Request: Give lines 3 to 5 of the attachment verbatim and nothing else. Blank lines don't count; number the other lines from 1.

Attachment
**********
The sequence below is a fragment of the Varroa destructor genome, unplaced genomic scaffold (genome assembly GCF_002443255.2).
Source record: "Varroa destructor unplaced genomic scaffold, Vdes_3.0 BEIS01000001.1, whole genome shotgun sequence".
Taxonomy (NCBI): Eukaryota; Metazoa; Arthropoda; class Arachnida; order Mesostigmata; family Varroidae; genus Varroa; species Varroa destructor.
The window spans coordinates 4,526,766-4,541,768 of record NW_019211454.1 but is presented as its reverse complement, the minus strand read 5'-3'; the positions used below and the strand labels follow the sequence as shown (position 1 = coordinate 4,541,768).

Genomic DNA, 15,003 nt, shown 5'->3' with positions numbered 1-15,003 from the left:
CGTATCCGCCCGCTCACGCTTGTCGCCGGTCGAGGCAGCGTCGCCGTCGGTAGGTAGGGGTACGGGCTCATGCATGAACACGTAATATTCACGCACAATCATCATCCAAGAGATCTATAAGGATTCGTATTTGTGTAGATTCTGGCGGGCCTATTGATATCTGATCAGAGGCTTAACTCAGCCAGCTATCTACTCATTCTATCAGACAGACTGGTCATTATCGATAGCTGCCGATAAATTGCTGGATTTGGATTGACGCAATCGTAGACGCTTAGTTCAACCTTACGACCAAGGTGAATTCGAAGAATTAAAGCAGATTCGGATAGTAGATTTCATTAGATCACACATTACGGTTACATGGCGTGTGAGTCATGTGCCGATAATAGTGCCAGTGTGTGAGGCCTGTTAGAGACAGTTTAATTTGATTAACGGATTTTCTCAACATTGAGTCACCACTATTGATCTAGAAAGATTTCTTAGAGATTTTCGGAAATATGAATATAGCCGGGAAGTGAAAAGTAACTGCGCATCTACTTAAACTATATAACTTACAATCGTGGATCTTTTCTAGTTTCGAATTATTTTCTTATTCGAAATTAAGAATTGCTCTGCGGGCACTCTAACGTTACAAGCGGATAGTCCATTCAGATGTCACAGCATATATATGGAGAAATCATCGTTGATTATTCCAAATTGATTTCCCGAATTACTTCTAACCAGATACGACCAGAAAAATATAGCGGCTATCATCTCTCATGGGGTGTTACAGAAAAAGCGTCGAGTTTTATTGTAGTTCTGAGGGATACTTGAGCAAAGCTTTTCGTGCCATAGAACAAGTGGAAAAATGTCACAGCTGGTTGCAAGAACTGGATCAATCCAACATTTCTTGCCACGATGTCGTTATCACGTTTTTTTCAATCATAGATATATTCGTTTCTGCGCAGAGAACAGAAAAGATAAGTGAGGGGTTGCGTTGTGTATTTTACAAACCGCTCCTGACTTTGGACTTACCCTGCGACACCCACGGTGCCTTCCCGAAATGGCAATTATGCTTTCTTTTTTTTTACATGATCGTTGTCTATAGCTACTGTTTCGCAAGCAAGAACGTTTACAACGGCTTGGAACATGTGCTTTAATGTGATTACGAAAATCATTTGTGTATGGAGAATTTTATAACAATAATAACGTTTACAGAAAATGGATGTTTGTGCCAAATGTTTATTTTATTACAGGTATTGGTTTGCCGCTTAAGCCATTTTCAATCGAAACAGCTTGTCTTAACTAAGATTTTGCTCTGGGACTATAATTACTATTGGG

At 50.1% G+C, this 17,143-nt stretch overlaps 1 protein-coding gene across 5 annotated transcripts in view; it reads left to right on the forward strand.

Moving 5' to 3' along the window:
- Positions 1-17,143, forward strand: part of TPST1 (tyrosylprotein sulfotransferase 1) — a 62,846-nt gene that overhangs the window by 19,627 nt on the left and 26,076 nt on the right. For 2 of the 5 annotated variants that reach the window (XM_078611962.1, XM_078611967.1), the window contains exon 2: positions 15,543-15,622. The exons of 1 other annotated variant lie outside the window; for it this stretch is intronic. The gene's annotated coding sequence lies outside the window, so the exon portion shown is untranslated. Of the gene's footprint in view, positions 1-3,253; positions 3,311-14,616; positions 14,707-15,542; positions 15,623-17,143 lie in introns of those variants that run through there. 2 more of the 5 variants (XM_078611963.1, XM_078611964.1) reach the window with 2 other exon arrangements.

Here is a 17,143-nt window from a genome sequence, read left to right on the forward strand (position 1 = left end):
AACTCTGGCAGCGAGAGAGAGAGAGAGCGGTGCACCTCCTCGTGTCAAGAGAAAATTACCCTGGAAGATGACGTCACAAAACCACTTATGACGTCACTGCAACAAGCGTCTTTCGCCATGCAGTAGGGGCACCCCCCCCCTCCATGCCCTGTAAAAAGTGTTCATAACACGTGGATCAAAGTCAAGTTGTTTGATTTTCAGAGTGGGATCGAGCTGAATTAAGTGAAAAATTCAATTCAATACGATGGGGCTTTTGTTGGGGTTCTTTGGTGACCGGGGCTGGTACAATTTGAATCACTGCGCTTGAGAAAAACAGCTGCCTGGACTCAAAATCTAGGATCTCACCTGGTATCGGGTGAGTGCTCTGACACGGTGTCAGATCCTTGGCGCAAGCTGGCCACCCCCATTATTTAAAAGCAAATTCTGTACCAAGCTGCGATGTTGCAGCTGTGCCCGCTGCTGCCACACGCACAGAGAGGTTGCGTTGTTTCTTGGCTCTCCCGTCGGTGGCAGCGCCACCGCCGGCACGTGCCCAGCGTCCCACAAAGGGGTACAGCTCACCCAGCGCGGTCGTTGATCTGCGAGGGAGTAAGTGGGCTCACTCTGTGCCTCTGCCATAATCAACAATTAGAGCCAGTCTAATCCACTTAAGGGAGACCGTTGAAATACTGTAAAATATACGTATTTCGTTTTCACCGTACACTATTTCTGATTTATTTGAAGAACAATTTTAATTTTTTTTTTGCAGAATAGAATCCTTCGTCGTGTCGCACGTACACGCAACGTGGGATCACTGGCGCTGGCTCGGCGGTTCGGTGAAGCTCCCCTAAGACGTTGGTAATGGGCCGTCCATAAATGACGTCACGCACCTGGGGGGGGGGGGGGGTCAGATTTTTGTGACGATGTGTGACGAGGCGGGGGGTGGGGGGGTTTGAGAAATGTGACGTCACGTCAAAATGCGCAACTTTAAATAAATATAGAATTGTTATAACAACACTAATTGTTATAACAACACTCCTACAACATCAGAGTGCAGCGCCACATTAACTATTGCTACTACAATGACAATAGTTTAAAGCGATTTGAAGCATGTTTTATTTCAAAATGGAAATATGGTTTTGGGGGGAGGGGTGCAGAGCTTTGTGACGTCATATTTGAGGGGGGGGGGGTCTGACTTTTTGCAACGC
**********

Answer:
Taxonomy (NCBI): Eukaryota; Metazoa; Arthropoda; class Arachnida; order Mesostigmata; family Varroidae; genus Varroa; species Varroa destructor.
The window spans coordinates 4,526,766-4,541,768 of record NW_019211454.1 but is presented as its reverse complement, the minus strand read 5'-3'; the positions used below and the strand labels follow the sequence as shown (position 1 = coordinate 4,541,768).

Genomic DNA, 15,003 nt, shown 5'->3' with positions numbered 1-15,003 from the left: